Saturday, July 31, 2010

Bad Support System, BAD!

There are only a few days left in Stage (training). Wednesday we leave for Lomé and Thursday we will all officially be Volunteers. The two-year adventure is about to begin in earnest, and I am very excited about it. Just me, myself and I on the beach of Agbodrafo offering computer assistance to people without computers...or something like that.

That being said, I went ALL of Stage without a single letter or care package. I am disappointed in you all, and don't try to use the old "but I emailed you" excuse. Technology is no good reason to abandon those of us that moved our lives to Africa.

Get on the ball! Go buy a pen, and some paper, too. I want to see some snail mail! Oh, and um, sorry that sending me mail is wildly expensive. I cannot really control that. I still recommend sending the cheapest air mail padded envelope possible for sending stuff. I think that might be as cheap as ten bucks. Some families are sending Priority Mail Flat Rate boxes and the prices are $30-$50. That is just out of hand. By the time it gets here you will have sent the most expensive beef jerky (or whatever was in the box) ever!

A reminder that a letter in a normal envelope is only a dollar or so. Later, gators!

Monday, July 26, 2010

Shiny Food

When I lived in Vegas there was a little diner that the people I worked with liked to eat breakfast at once in awhile. I think it was called Skinny Dugans. I didn't eat there a lot because they served shiny food.

Shiny Food - noun - food that is shiny. Okay, a bit more defining may be needed. Some restaurants serve many dishes, and every single one of them is shiny. Denny's has perfected this. Shiny eggs, shiny bread, shiny hanburgers, very very very shiny French Fries, and so forth. When people tell me they ate at a 'greasy spoon' I automatically think shiny food.

Here in Togo shiny food is king. Last night I had a plate of shiny spaghetti, with a shiny tomato sauce that was enough oil that it started to separate, with shiny yam fries on top. (A note on yam fries - if you like french fries, you would REALLY like yam fries, Superior in every way.) I am growing more accumstomed to shiny food, but the next time I am in Vegas, I will not be going to Skinny Dugans.

Sunday, July 18, 2010

How well do you wash clothes?

I can tell you this: there is a country here in Africa filled with children ages 7-17 that can wash a circle around you, wash you in the circle, then wash everything else approximately three times better than you did. Now I am not saying that to discourage you, I am just saying that if you come to Togo...like I did...and you think you are going to wash your clothes, be prepared to get schooled.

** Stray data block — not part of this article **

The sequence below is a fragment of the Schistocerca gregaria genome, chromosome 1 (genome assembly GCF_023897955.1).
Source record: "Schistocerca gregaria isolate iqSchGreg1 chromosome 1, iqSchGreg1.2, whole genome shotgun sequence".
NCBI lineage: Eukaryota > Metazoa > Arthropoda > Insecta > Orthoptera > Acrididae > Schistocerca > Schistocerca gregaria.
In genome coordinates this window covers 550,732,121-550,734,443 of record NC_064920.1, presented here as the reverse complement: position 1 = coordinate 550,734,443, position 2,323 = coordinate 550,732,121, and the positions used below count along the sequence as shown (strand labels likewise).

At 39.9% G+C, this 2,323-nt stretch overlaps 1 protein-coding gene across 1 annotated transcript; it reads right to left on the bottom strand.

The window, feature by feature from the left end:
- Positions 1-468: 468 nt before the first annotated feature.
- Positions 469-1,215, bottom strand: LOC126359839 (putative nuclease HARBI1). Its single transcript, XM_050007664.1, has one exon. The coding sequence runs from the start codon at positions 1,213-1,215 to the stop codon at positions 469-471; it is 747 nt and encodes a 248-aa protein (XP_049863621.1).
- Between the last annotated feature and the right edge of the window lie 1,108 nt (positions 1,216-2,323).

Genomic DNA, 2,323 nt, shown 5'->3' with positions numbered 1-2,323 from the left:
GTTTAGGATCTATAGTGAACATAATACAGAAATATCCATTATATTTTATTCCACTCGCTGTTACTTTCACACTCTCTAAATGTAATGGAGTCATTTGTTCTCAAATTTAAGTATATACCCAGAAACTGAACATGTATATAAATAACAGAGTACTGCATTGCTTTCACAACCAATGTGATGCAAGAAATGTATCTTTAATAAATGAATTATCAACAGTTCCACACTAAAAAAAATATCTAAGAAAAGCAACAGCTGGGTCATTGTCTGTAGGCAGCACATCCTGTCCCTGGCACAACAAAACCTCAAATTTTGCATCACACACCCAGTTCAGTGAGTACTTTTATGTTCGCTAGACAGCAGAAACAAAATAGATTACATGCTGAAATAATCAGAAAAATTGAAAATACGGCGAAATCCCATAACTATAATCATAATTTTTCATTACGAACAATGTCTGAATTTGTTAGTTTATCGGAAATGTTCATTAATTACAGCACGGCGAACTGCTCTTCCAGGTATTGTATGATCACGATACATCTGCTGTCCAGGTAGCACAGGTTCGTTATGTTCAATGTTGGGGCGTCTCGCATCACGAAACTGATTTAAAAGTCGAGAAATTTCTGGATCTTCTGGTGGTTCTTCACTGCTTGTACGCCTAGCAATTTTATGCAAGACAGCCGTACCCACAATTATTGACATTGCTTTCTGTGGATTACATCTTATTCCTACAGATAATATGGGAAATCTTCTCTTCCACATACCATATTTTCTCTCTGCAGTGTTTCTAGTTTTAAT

Everything Americans do here is funny. I mean everything. I can walk out my door and saunter over to some kids, teenagers or adults and then proceed to do or say anything, and I can expect laughter in response. I can get a laugh climbing onto my bike or peeling a banana. I can get a laugh trying to greet someone or when I get frustrated with the red sand that is constantly staining my shoes.

Now imagine how many laughs I generated when I was hand-washing clothes in front of the hands-down World Champions of Clothes Washing. Yeah, even more than that. But I did learn how you can get out any stain or dirt with a bucket, some water and a bar of soap, and how my clothes are more resilient than I ever thought possible.

Needless to say I am happy to pay a local teen to wash my clothes. They are simply the right person for the right job. Well, that and if they see me doing it myself they are just going to come over and re-do everything I did whilst shaking their head in disbelief for no pay at all. If I pay them I can sleep at night and I don't get nearly as depressed with my dramatic lack of skills.

Saturday, July 17, 2010

The Beach House


Well, I've spent a week at my new post and I have to tell you it is definitely a change in the norm. You can hear the ocean all the time, the beach is under a minute away and the people were very nice. Just sitting watching the waves has not yet lost interest for me, and I did it a lot. For someone who has lived near the mountains his whole life this is a whole different altitude. I would mention it is also humid, but I think it goes without saying. It will be hard to go back to training for the next three weeks knowing what I am missing, but I am sure it will all pass quickly and I will be back before I know it.